Nanoparticles are widely used in nanomedicines, including for targeted delivery of pharmacological, therapeutic, and diagnostic agents. Since nanoparticles might translocate across cellular barriers from the circulation into targeted organs, it is important to obtain information concerning the pathophysiologic effects of these particles through systemic migration. In the present study, acute pulmonary responses were examined after intraperitoneal (ip) administration of ultrafine titanium dioxide (TiO2, 40 mg/kg) in mice at rest or in lungs primed with lipopolysaccharide (LPS, ip, 5 mg/kg). Ultrafine TiO2 exposure increased neutrophil influx, protein levels in bronchoalveolar lavage (BAL) fluid, and reactive oxygen species (ROS) activity of BAL cells 4 h after exposure. Concomitantly, the levels of proinflammatory mediators, such as tumor necrosis factor (TNF)-, interleukin (IL)-1, and macrophage inflammatory protein (MIP)-2 in BAL fluid and mRNA expression of TNF- and IL-1 in lung tissue were elevated post ultrafine TiO2 exposure. Ultrafine TiO2 exposure resulted in significant activation of inflammatory signaling molecules, such as c-Src and p38 MAP kinase, in lung tissue and alveolar macrophages, and the nuclear factor (NF)-B pathway in pulmonary tissue. Furthermore, ultrafine TiO2 additively enhanced these inflammatory parameters and this signaling pathway in lungs primed with lipopolysaccharide (LPS). Contrary to this trend, a synergistic effect was found for TNF- at the level of protein and mRNA expression. These results suggest that ultrafine TiO2 (P25) induces acute lung inflammation after ip administration, and exhibits additive or synergistic effects with LPS, at least partly, via activation of oxidant-dependent inflammatory signaling and the NF-B pathway, leading to increased production of proinflammatory mediators.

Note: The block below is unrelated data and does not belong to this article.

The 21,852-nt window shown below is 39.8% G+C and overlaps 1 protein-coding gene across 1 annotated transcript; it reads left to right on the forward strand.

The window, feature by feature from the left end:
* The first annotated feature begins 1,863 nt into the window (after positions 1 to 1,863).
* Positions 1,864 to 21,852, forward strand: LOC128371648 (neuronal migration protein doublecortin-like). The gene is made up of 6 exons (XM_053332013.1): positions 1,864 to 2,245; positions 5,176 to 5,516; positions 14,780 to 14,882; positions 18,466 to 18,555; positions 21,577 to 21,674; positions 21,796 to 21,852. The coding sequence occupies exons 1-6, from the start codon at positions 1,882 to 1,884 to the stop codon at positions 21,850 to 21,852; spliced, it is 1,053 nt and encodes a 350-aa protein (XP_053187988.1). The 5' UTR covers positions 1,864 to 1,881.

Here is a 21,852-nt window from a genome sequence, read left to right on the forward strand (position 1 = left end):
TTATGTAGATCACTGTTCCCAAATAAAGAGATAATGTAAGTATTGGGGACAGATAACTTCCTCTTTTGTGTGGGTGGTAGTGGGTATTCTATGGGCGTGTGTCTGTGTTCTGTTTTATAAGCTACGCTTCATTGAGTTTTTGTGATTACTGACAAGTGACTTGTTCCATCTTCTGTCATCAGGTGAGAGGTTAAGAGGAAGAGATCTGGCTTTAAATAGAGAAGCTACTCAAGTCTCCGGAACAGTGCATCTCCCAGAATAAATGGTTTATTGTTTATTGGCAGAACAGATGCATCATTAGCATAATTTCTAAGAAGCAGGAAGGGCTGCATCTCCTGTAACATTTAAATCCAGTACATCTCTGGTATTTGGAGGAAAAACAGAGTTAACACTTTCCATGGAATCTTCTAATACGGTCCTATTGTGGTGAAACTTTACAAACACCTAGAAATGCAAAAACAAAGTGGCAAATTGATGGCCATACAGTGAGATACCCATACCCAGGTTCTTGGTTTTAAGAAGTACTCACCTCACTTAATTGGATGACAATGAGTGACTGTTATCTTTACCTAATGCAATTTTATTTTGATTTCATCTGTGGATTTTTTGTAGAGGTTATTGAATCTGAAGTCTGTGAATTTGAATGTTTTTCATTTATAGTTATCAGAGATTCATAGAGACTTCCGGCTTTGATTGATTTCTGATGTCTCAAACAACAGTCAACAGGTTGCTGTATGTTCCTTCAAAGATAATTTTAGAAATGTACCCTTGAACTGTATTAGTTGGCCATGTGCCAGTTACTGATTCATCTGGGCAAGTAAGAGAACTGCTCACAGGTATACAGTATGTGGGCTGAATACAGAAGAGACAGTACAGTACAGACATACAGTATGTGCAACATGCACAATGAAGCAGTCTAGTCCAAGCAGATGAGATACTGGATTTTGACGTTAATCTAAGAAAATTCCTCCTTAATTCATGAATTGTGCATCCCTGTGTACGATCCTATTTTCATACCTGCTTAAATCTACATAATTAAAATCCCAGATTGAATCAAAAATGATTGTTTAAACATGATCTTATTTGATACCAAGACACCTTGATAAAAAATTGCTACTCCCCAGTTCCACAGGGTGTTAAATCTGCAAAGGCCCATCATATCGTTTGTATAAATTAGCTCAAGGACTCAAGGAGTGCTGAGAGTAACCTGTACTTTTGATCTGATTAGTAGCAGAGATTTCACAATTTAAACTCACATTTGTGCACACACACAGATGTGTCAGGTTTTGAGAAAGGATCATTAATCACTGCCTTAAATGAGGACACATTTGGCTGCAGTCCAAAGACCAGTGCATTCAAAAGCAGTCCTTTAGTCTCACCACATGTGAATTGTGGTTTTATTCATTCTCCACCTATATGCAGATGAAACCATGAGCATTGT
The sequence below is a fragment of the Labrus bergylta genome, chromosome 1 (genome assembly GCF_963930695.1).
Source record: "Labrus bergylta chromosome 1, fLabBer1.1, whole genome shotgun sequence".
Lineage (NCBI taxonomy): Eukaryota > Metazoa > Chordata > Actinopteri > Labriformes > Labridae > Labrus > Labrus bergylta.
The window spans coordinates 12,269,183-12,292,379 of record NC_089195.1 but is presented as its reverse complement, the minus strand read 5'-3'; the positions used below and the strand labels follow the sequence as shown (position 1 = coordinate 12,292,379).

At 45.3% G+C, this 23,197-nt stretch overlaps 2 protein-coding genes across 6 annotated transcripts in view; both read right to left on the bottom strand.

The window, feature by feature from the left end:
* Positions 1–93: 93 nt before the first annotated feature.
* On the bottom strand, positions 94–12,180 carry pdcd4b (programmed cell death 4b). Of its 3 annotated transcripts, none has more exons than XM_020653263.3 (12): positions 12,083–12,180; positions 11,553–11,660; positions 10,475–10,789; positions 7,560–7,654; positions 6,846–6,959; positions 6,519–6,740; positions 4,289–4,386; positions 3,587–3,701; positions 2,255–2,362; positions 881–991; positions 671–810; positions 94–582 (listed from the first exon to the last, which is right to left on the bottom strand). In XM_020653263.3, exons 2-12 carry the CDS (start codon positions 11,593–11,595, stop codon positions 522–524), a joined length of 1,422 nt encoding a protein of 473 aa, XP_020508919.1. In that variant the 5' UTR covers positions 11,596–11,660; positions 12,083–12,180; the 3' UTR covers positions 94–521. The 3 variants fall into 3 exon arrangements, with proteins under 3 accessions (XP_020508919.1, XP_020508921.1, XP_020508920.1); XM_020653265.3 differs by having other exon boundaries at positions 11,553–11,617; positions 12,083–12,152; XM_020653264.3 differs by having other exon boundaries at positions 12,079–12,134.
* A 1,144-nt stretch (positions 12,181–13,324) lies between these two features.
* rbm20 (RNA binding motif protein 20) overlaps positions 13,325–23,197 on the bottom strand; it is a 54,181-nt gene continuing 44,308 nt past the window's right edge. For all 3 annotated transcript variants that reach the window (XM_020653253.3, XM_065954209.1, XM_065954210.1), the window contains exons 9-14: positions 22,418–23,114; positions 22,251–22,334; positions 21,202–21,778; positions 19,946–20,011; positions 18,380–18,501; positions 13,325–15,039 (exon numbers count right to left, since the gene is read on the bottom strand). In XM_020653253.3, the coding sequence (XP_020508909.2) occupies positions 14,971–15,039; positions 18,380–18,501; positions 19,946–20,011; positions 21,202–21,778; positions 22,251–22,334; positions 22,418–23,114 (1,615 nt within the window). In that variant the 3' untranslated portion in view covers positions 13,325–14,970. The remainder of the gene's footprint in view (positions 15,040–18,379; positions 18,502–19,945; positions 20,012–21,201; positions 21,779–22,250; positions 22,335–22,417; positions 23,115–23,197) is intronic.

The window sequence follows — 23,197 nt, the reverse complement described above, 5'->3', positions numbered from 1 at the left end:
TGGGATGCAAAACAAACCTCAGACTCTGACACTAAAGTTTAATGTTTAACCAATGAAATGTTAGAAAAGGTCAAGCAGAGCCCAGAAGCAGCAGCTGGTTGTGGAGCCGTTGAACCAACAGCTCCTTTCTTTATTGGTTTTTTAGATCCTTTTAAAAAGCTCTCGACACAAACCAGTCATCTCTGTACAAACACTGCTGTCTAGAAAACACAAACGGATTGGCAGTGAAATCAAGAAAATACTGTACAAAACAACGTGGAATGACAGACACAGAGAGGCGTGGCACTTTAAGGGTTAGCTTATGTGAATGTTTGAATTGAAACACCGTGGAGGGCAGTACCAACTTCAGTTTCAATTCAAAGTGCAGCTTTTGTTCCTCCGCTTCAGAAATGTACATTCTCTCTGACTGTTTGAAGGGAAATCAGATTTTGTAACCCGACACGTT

|Number of pages||14|
|Journal||Journal of Toxicology and Environmental Health - Part A|
|State||Published - Jan 2010|
Bibliographical noteFunding Information:
This work was supported by the special grant from Ewha Medical Research Center, School of Medicine, Ewha Woman’s University. The Ethics Review Committee for Animal Experimentation of Ewha Woman’s University School of Medicine approved the experimental protocol. The findings and conclusions in this report are those of the authors and do not necessarily represent the views of the National Institute for Occupational Safety and Health.